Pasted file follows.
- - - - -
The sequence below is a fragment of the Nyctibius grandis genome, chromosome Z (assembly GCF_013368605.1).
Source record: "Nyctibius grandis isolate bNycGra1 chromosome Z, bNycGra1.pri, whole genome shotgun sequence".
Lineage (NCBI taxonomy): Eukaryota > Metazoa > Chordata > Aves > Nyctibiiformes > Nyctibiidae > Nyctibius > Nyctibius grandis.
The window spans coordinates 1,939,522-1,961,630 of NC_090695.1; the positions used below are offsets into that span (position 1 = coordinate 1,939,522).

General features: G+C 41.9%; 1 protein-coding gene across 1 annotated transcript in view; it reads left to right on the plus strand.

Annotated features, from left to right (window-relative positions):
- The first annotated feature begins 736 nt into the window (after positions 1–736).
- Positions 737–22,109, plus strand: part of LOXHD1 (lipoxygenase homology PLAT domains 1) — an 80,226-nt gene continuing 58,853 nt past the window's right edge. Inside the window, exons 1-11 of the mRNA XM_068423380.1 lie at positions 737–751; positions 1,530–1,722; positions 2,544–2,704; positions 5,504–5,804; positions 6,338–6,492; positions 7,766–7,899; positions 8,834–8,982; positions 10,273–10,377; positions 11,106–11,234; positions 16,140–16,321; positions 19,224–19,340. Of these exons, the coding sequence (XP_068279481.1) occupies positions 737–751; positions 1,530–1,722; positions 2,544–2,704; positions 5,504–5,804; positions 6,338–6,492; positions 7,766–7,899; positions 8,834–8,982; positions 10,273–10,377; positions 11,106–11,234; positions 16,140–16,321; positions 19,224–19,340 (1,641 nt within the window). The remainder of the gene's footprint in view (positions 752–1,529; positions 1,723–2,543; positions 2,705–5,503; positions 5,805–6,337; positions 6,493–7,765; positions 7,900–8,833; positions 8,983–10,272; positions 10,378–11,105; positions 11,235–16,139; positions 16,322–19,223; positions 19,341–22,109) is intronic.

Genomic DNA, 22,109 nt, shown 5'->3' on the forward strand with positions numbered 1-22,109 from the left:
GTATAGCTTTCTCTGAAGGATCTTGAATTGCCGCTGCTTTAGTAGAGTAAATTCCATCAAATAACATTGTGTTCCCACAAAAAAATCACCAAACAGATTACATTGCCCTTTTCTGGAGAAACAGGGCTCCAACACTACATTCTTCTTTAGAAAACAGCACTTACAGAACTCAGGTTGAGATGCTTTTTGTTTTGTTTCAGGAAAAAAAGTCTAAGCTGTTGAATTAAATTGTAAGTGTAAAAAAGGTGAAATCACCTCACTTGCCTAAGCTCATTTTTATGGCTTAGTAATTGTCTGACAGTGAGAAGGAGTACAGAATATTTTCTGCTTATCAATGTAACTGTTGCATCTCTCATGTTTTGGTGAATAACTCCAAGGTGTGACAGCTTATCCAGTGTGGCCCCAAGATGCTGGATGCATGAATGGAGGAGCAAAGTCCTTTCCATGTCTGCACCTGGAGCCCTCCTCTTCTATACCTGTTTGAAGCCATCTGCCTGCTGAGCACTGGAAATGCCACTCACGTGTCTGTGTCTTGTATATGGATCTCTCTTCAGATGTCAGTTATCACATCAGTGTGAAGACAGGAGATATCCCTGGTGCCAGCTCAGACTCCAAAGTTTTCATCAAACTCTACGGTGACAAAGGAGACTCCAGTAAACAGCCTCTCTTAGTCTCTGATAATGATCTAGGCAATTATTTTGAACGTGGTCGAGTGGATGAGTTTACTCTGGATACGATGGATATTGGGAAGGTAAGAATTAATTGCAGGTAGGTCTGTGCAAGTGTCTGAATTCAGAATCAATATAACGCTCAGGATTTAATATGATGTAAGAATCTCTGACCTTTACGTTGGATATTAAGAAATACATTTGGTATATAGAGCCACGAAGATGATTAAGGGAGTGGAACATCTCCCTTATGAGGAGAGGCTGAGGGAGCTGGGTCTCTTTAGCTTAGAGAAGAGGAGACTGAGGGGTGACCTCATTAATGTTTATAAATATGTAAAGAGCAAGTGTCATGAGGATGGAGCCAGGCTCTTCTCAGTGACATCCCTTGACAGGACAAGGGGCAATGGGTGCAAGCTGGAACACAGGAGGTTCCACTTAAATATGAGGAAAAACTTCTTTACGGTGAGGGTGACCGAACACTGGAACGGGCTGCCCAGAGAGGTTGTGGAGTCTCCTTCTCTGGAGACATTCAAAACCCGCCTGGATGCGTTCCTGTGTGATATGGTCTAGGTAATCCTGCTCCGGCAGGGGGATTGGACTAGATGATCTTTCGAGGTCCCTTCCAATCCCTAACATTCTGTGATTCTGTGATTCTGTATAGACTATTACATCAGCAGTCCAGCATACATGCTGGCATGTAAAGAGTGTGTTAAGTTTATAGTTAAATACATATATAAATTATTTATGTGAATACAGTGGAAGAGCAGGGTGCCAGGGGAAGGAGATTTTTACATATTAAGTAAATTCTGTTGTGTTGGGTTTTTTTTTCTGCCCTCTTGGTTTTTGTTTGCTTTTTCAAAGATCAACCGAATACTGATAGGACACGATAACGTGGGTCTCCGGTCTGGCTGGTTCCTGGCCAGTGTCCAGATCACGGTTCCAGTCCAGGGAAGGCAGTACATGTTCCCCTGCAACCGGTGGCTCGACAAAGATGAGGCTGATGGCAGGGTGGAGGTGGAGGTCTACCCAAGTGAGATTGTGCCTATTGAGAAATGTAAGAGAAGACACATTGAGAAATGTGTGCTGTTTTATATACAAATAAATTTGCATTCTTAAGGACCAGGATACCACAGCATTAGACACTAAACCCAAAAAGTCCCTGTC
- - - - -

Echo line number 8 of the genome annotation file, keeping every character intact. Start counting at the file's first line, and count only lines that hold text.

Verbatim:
- Positions 737–22,109, plus strand: part of LOXHD1 (lipoxygenase homology PLAT domains 1) — an 80,226-nt gene continuing 58,853 nt past the window's right edge. Inside the window, exons 1-11 of the mRNA XM_068423380.1 lie at positions 737–751; positions 1,530–1,722; positions 2,544–2,704; positions 5,504–5,804; positions 6,338–6,492; positions 7,766–7,899; positions 8,834–8,982; positions 10,273–10,377; positions 11,106–11,234; positions 16,140–16,321; positions 19,224–19,340. Of these exons, the coding sequence (XP_068279481.1) occupies positions 737–751; positions 1,530–1,722; positions 2,544–2,704; positions 5,504–5,804; positions 6,338–6,492; positions 7,766–7,899; positions 8,834–8,982; positions 10,273–10,377; positions 11,106–11,234; positions 16,140–16,321; positions 19,224–19,340 (1,641 nt within the window). The remainder of the gene's footprint in view (positions 752–1,529; positions 1,723–2,543; positions 2,705–5,503; positions 5,805–6,337; positions 6,493–7,765; positions 7,900–8,833; positions 8,983–10,272; positions 10,378–11,105; positions 11,235–16,139; positions 16,322–19,223; positions 19,341–22,109) is intronic.